Duncan Smith: ‘They’re burning public money’

Row over energy chief’s pay as former Tory leader opposes controversial incinerator plans

Friday, 22nd April — By Charlotte Chambers

Iain Duncan Smith

Iain Duncan Smith

FORMER Conservative Party leader Iain Duncan Smith has accused the North London Waste Authority (NLWA) of being “out of control” after he claimed that one of its executive’s salaries doubled a year.

The Tory has been a vocal critic of the authority over its controversial plans for a new waste-burning incinerator in Edmonton – a new plant where rubbish from Islington households will be sent to.

The most recently published figures for the accounts of LondonEnergy Ltd (LEL), a subsidiary of the NLWA, show that during the tax year of 2019-20, its chief executive’s pay reached £600,000.

The authority, however, are disputing the content of Mr Duncan Smith’s parliamentary comments.

LEL is the private arm of the publicly funded NLWA, and is responsible for the day-to-day running of the incinerator in Edmonton.

Environmental campaigners protested in the streets on several occasions last year as Islington’s representatives on the authority joined those from other boroughs voting in favour of constructing the new plant.

In December, it awarded the rebuilding project to a Spanish firm, Acciona.

Plans for a new waste plant in Edmonton – where rubbish from Islington households will be sent – have been given the go-ahead, despite protests

Speaking in the House of Commons earlier this month, Mr Duncan Smith said: “Given the latest information that the chief executive of the North London Waste Authority has received a salary increase from £300,000 to more than £600,000, it is clear that the organisation is out of control.”

He also claimed that across the political spectrum at parliament, “not a single member… actually wants the incinerator, and we do not need it and the fumes it will emit”.

He added: “People are burning public money, literally, on projects that are not wanted by the public and will pollute the atmosphere.

“Given the COP26 issues, why is that still happening, and may we have a debate about it now?”

His comments about the salaries came as he claimed the costs of the incinerator were ballooning.

The new plant, when completed, will be able to burn 700,000 tonnes of waste per year.

While the Enfield MP is calling for the government to put the brakes on the project by calling it in for a review on the grounds of cost, spades have already gone into the ground at the waste plant.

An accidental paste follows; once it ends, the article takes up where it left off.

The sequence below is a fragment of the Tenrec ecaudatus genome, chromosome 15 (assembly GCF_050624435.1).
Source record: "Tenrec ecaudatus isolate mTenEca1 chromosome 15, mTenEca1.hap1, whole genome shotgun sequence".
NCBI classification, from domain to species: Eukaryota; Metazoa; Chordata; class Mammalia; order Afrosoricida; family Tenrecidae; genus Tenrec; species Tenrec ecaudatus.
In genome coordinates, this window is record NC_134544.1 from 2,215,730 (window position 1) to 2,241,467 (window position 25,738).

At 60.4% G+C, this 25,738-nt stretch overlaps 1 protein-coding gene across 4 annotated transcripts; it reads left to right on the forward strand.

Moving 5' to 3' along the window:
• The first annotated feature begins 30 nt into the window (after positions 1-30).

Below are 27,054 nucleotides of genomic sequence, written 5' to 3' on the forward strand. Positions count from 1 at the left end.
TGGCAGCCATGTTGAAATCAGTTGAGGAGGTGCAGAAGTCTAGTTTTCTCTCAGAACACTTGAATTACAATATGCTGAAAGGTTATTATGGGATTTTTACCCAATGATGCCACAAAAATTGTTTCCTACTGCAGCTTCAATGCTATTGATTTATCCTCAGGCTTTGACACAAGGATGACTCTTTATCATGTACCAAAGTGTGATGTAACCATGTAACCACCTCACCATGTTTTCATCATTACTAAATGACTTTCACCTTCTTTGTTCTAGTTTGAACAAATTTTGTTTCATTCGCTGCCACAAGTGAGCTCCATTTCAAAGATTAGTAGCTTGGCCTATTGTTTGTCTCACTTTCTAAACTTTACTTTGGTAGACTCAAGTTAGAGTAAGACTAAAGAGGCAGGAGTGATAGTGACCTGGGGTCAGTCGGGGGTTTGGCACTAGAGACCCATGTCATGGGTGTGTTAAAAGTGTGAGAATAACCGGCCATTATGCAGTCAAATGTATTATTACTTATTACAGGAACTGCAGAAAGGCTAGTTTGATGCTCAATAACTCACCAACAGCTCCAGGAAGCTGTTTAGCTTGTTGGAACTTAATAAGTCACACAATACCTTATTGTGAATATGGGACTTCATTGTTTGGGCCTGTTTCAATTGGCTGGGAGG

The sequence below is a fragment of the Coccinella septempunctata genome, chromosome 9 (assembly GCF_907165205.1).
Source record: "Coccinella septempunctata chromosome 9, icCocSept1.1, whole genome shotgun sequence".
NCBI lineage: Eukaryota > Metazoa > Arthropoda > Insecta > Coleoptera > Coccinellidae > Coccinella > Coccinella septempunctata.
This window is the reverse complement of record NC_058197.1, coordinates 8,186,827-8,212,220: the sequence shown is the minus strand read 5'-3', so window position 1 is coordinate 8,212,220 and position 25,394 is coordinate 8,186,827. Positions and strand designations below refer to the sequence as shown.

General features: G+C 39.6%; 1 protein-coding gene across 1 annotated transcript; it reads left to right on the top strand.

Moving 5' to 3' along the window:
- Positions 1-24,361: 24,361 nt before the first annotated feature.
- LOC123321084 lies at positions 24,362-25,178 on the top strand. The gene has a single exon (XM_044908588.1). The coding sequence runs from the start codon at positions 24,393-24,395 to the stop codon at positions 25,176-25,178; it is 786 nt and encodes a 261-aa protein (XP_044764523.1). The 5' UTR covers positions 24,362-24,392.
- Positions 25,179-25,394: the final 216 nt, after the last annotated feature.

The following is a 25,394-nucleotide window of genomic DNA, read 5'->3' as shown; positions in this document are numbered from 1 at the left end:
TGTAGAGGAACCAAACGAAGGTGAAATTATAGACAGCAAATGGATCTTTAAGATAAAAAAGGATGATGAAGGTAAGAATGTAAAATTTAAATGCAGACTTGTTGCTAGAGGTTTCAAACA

At more than 50 years old it is the oldest in the UK and is due to come to the end of its life in 2025.

A spokesperson for the NLWA refused to be drawn on the subject of individual salaries of directors at LEL by claiming it would be a breach of their personal rights under the Data Protection Act.

But they said the doubling in salary for the year 2019-20 was an “anomaly” due to one director leaving and another joining.

“Sir Iain Duncan Smith was entirely incorrect when he implied that remuneration had doubled,” the spokesperson said. “The figures he quoted were for LondonEnergy Ltd (LEL), the company which is responsible for the day-to-day operations of the current energy-from-waste plant in Edmonton and are an anomaly for the financial year 2019-20 due to one managing director leaving the company and a new person taking up the role.”

They said LEL’s accounts for the following tax year, 2020-2021, were being “audited” and would be published in September, but that its “highest paid director” last year earned “a total remuneration of about £192,000”.

The spokesperson added: “This remuneration is equivalent to other positions with similar responsibilities, which involve managing a highly complex 24/7 operation as well an energy-from-waste plant.”

Last week the NLWA’s chief executive, Martin Capstick, published a letter on its website responding to some of Mr Duncan Smith’s concerns.

Denying that costs had “spiralled”, he said the current projected cost of £1.2billion was set in 2019 and “remains within this budget”.

He said: “The project is being taken forward after an extensive options study and consideration of alternatives.

“The value for money is kept under review.

“If the project were cancelled, the alternative would involve transporting hundreds of thousands of tonnes of waste and paying whatever was needed to secure capacity (if available) at facilities – almost certain to have lower environmental standards – elsewhere in the south east or further field.”

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